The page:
How Ocean Currents Are Formed?

Rivers under the sea! For some, these might be hard to believe. How can a river developed within waters of the ocean?

It may be hard to believe but there the truth is that there are huge mass of water that are always traveling at great speed under our oceans. The drifting is very complicated because there are many factors that brings together in order to push large amount of ocean under water within the vast ocean floor. And one of these factors is the natural concept that dense water tends to sink while the lighter water tends to rise up.

Water masses were not always the same. The coldest and saltiest water in our ocean were the heaviest form of water concentrations.

This ocean water was made dense due to the freezing temperatures of the Arctic or Antarctic region.  As the ocean water freeze in these regions, it drains out the salt in it to which sinks right to the bottom of the sea.

While the waters in the tropics are less salty and is very warm and hot as dense as the cold waters from the Arctic and Antarctica regions. The denser water pushes the less dense water upward. And in the surrounding, air pushed the salty water above it. The shape of the coastline also helps in pushing the water in a constant circulation. With these factors, the water flows much faster and now becomes what we call an “ocean current”.

Ocean currents are like rivers under the sea. It has its own


currents which constantly drifting. One of the world’s most famous oceans current is the Gulf Stream. This ocean current was discovered by no less than Benjamin Franklin.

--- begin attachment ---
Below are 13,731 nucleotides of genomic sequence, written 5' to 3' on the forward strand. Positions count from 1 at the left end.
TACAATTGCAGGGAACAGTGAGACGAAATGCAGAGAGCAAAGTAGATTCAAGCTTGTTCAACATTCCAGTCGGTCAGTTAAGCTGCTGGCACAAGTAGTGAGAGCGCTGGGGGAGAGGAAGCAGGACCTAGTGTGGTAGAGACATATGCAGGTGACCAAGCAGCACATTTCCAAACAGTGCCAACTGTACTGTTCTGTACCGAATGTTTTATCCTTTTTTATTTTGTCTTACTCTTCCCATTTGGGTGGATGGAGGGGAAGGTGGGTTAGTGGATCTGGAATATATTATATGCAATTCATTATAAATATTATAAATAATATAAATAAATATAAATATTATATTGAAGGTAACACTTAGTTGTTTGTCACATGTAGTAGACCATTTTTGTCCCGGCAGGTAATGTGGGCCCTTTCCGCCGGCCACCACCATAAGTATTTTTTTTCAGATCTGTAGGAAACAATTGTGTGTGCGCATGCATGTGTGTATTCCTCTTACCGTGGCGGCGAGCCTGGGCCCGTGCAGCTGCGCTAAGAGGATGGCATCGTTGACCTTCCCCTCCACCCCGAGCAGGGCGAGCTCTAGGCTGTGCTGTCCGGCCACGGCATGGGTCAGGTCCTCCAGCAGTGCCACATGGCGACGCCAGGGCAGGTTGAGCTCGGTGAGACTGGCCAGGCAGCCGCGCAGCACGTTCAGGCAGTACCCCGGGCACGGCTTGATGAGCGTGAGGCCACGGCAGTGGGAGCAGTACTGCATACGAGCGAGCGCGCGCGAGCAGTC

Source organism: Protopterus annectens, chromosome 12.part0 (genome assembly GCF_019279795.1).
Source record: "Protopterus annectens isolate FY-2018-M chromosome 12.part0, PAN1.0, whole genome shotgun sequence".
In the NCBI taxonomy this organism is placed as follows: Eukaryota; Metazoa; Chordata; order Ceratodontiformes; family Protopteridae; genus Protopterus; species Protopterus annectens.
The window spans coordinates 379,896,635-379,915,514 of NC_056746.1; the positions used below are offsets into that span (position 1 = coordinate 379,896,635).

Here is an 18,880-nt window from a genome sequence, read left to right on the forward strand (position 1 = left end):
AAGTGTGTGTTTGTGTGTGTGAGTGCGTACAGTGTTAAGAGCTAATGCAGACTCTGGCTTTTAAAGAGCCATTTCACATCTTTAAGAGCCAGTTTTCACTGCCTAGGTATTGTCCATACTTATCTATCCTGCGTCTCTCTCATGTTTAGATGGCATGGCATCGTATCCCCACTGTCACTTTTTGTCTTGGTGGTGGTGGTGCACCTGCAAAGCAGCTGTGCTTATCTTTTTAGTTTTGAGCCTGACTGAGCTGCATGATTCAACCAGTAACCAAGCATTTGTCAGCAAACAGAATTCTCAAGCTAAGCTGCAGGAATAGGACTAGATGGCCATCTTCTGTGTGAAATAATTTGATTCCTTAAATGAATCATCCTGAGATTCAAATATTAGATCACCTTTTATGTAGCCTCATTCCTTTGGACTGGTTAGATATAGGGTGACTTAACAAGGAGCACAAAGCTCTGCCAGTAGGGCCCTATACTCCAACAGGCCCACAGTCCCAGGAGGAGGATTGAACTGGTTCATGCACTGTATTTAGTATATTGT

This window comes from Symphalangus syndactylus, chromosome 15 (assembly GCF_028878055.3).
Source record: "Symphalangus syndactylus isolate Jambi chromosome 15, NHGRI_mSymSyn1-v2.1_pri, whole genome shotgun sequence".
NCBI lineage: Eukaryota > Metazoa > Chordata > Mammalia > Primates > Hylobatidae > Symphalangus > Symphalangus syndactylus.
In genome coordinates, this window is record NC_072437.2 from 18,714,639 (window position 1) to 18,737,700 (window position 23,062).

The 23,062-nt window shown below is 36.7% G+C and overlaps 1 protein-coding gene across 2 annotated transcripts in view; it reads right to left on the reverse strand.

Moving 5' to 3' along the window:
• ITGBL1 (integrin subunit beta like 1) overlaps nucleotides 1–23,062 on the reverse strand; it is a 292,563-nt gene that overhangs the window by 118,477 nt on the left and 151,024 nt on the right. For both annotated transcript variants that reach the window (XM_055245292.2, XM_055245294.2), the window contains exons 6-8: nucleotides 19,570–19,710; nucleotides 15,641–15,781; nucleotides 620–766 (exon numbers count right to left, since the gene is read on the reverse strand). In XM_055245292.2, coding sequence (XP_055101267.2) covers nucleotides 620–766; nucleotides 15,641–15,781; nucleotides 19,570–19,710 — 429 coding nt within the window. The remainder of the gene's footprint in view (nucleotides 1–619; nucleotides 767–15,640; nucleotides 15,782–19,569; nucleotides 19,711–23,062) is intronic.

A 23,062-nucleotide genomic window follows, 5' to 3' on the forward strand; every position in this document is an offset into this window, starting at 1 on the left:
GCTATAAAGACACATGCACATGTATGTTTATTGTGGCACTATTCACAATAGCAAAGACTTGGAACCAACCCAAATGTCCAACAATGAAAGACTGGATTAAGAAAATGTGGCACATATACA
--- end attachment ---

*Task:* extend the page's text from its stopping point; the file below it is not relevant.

The Gulf Stream makes its starting point in the Atlantic Ocean preferably near the Equator. The current was produce by the steady winds that were fueled by the harsh winds coming from the east. They wins pushes the salt waters on the Caribbean coasts bringing it into the coast of Florida and into the east coast of the United States. The ocean current continues to drift northward into the Cape Hatteras.

In this region, the Gulf Stream becomes narrower and now drifting at higher speed. In fact its speed can be as fast as several miles per hour. The Gulf Stream is less than 10 miles wide and is located 1,800 feet below the ocean. And like the rivers that are found in land, the Gulf Stream always changes it positions within the area. It also had no definite course to run to.

 Aside for ocean currents, there are also currents that flows the opposite direction below these currents which are called countercurrents. The countercurrents are formed due to the rotation of the earth.



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